Again, there are two pure strategy Nash equilibria, of beast-beast or hare-hare. But there’s no assurance that you will end up at the better equilibrium.
(So perhaps there’s a role for the tribe to coordinate here.)
Pestilence: Faced with a pestilence, you and another person can choose to social distance or to mingle. If you both distance, everyone is benefitted by that. If one person social distances while the other person mingles, the latter benefits from the lower risk of infection without the hassle of distancing. But if both of you mingle, you will face a high risk of getting the disease.
Here, social distancing is a public good, but everyone has an incentive to free-ride off other people’s distancing. So we end up with one pure strategy Nash equilibrium that is worse than if you had both socially distanced.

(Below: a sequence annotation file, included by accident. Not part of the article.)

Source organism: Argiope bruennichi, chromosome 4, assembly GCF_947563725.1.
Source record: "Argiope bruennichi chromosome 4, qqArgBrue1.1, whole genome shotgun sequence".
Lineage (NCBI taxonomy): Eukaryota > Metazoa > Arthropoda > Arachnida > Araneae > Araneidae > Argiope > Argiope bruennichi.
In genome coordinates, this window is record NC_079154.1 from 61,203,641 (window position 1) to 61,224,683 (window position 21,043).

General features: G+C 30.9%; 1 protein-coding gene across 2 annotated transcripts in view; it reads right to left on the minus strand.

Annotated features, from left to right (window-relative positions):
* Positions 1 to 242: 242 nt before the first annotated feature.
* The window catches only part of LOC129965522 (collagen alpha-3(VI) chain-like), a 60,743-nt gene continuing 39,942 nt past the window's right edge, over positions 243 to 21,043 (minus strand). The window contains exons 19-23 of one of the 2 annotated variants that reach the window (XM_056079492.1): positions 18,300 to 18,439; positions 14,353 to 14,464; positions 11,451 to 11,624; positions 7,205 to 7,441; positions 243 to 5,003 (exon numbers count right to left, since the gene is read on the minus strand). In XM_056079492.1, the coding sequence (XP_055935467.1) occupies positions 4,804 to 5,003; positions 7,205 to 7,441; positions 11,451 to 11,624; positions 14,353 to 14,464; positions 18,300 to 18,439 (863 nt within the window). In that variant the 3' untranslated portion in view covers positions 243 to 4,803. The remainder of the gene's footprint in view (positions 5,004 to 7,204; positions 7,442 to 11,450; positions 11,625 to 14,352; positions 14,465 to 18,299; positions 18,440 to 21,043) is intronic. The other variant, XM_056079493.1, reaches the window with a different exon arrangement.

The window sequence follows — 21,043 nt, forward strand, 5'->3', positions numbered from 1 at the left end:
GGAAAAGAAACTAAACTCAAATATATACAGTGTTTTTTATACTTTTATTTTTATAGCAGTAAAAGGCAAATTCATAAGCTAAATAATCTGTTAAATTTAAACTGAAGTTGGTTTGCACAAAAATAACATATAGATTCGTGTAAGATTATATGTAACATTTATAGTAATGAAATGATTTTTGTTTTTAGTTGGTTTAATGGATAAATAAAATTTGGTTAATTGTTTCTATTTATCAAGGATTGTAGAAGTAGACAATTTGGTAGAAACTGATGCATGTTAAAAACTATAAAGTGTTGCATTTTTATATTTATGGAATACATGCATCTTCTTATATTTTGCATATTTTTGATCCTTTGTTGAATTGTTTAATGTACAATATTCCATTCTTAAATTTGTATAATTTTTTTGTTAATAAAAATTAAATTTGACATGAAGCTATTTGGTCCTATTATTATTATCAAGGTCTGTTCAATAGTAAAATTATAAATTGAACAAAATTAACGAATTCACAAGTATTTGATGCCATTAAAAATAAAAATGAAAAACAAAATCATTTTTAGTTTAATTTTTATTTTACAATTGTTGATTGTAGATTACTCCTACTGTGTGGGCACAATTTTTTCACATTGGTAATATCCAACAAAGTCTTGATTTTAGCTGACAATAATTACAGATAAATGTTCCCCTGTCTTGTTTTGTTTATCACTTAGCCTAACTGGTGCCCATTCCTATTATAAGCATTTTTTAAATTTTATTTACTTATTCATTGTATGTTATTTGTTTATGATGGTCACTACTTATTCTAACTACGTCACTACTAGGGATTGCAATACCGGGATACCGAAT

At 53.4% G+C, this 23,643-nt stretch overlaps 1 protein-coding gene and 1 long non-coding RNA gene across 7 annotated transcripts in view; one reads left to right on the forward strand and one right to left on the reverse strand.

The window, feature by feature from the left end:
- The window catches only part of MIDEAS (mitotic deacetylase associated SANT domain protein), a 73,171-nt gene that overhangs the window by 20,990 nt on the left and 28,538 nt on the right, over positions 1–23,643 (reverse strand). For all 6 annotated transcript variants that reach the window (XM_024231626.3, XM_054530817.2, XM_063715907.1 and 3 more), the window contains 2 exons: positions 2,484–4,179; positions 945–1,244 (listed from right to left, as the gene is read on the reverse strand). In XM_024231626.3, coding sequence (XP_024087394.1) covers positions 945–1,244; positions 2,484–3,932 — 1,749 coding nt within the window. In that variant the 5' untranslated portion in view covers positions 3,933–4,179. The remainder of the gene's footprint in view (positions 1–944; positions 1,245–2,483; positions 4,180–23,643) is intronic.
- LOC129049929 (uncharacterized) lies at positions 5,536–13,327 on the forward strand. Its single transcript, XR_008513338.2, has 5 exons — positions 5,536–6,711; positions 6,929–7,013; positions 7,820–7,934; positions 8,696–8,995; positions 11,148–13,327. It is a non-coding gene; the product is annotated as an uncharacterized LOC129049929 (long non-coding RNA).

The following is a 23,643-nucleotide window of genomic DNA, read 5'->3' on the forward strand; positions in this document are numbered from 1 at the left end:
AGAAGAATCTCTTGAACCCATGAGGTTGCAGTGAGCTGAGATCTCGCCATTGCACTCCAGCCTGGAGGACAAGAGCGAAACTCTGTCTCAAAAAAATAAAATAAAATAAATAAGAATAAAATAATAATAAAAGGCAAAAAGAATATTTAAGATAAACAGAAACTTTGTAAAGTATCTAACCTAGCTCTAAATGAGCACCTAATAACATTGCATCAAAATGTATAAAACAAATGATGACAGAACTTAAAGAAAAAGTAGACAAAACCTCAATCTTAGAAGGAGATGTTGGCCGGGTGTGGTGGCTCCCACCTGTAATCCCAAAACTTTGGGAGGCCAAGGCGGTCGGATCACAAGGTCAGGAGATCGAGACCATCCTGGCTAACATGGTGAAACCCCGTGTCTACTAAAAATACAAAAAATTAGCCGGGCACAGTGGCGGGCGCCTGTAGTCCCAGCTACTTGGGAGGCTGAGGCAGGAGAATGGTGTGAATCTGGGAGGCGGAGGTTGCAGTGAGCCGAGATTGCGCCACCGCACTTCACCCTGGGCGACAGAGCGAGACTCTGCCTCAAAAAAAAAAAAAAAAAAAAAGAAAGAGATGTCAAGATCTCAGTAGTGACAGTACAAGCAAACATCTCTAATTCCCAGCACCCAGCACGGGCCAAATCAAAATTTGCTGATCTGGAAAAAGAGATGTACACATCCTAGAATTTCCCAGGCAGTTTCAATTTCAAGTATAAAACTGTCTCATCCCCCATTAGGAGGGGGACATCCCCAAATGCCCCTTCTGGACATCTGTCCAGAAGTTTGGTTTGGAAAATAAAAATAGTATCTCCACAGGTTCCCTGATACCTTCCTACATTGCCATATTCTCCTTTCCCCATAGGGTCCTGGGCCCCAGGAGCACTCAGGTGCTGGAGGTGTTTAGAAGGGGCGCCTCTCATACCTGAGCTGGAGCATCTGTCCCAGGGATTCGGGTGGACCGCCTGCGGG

(So perhaps there’s a role for the tribe to coordinate here.)
What these four gamesall have in common is that they are game theoretic representations of the Edenic fall: rational human selfishness can lead to subpar equilibria. How can we avoid this?
The most obvious approach is to rely on top-down enforcement: to coordinate either sword or spear, to ensure only one cow per person is grazing, to get everyone hunting beasts instead of hare and to compel social distancing. But can we avoid this unnecessary consolidation of power? As it turns out, we can. We just need to make one small change.
The key assumption so far is that these are one-shot games. In reality, they are repeated games. You will interact with people over and over again. What the so-called folk theorems of game theory tell us is that this is A. Big. Fucking. Deal.